Show Less
Restricted access

In-Between – Liminal Spaces in Canadian Literature and Cultures

Series:

Edited By Stefan L. Brandt

In the past few years, the concept of «liminality» has become a kind of pet theme within the discipline of Cultural Studies, lending itself to phenomena of transgression and systemic demarcation. This anthology employs theories of liminality to discuss Canada’s geographic and symbolic boundaries, taking its point of departure from the observation that «Canada» itself, as a cultural, political, and geographic entity, encapsulates elements of the «liminal.» The essays comprised in this volume deal with fragmented and contradictory practices in Canada, real and imagined borders, as well as contact zones, thresholds, and transitions in Anglo-Canadian and French-Canadian texts, discussing topics such as the U.S./Canadian border, migration, French-English relations, and encounters between First Nations and settlers.

Show Summary Details
Restricted access

Tripping on the Threshold; Groping in the Dark (Aritha van Herk)

Extract

← 34 | 35 →

Aritha van Herk

Tripping on the Threshold; Groping in the Dark

Abstract: This essay deals with a writer’s experience of liminality within a particular landscape and space in Canada, the prairie west, and how that gap inscribes a reading and experience of place. It moves from geography and European exploration and colonization to a writerly return to Europe, analyzing Robert Kroetsch’s “The Frankfurt Hauptbahnhof” in light of doubling and disorientation.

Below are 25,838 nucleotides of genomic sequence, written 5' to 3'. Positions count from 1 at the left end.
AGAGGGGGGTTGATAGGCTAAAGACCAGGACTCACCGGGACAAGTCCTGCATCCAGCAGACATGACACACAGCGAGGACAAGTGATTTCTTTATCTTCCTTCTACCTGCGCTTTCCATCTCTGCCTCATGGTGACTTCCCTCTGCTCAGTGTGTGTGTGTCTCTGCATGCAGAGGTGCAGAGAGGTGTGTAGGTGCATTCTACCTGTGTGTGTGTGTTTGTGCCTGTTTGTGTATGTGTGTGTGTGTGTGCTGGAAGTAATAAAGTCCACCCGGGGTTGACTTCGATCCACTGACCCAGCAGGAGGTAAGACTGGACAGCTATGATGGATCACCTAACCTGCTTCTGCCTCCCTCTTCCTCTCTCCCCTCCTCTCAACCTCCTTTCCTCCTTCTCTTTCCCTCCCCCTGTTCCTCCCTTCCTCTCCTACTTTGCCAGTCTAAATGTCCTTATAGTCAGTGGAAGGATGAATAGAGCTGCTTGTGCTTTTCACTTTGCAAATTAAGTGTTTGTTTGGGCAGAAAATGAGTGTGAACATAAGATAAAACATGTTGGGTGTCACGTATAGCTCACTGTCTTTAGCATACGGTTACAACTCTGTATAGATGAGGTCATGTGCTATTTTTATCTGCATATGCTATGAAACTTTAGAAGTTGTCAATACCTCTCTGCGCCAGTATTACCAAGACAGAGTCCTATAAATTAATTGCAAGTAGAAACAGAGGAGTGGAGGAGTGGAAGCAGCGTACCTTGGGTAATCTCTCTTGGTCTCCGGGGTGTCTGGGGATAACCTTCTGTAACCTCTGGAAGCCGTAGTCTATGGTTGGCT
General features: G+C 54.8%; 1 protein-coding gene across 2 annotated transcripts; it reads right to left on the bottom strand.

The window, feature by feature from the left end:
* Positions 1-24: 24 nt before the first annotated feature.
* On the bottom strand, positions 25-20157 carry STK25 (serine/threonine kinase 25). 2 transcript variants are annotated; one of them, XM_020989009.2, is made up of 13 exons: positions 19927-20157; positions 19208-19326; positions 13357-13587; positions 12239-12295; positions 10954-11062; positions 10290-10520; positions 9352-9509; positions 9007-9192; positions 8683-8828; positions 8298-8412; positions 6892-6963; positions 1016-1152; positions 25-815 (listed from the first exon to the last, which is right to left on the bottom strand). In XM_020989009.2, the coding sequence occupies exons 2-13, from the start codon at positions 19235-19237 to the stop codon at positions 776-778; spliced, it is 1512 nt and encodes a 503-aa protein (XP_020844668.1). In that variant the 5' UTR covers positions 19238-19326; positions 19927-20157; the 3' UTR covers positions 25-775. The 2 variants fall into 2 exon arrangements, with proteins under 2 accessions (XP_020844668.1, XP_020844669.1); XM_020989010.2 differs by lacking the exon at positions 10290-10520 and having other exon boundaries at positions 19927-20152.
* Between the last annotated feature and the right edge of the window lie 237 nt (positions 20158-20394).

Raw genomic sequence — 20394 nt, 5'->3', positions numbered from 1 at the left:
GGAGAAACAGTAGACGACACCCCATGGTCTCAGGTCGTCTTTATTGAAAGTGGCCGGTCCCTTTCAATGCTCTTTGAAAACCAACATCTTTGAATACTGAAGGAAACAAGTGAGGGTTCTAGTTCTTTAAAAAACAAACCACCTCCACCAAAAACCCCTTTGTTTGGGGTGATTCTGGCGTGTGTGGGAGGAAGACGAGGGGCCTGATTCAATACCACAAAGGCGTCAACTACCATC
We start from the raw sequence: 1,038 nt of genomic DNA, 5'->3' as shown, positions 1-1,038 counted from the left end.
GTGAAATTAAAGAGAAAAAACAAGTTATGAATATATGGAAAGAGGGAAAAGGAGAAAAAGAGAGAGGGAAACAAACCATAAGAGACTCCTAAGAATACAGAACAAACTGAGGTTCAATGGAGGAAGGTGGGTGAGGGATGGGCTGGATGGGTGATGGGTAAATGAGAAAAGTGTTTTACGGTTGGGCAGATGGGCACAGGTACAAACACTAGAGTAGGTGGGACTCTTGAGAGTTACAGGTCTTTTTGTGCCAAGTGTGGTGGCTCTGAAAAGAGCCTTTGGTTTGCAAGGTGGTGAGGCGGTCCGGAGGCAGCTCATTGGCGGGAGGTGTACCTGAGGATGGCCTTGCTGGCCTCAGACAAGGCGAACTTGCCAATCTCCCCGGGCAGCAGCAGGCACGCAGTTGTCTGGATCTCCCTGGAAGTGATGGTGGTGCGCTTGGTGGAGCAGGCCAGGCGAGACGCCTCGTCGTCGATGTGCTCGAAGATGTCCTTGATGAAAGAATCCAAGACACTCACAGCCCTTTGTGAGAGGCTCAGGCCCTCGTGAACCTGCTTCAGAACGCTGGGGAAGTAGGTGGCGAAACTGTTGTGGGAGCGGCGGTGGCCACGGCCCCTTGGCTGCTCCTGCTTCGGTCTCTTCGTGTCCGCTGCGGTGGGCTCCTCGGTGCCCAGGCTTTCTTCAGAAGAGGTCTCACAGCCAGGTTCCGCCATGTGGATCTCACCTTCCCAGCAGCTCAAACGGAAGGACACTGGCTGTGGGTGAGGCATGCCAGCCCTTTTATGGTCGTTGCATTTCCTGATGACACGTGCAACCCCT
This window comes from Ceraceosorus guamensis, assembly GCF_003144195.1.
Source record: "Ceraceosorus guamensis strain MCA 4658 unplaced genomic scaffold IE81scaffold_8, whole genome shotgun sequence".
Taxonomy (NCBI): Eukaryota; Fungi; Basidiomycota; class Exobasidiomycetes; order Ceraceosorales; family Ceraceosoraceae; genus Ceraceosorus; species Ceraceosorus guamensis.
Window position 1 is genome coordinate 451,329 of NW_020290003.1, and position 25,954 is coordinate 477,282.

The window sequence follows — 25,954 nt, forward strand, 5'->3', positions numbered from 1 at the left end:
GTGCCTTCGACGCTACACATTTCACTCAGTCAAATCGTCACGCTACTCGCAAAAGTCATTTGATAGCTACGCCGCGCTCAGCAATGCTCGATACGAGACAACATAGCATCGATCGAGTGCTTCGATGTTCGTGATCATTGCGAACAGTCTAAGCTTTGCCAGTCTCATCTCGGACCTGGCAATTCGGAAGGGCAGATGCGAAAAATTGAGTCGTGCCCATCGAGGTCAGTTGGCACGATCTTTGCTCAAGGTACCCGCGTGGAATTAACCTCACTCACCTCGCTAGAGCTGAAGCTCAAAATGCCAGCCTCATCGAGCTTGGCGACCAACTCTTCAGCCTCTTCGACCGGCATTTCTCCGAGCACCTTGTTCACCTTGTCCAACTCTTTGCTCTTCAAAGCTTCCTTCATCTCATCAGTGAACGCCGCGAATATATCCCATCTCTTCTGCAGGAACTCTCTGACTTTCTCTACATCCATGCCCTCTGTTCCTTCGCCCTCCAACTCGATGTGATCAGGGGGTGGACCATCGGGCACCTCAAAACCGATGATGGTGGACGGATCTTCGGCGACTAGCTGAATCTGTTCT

Introduction

The house in western Canada where I grew up resembled nothing so much as a listing ship on a sea of undulating grass. The house’s doorsill was worn, as if the dip in its centre carried the weight of the years that it had withstood tread, our family immigrant inhabitants, two adults and five children hybrid and transplanted, stepping the horizontal strip of wood to eventual splinters. We disregarded the forbearance of that portal; it was mere threshold to our running inside to get a cup of water or to demand from my mother some item that my father needed. We children were the dispatchers and couriers, required to carry out communication as part of expected family assignment: go and tell your father that supper is ready; go and tell your mother that I need her to go into town and get a machine part. There were no mobile phones and no instant text messages in my childhood. On our farm, the very distance between the main...

You are not authenticated to view the full text of this chapter or article.

This site requires a subscription or purchase to access the full text of books or journals.

Do you have any questions? Contact us.

Or login to access all content.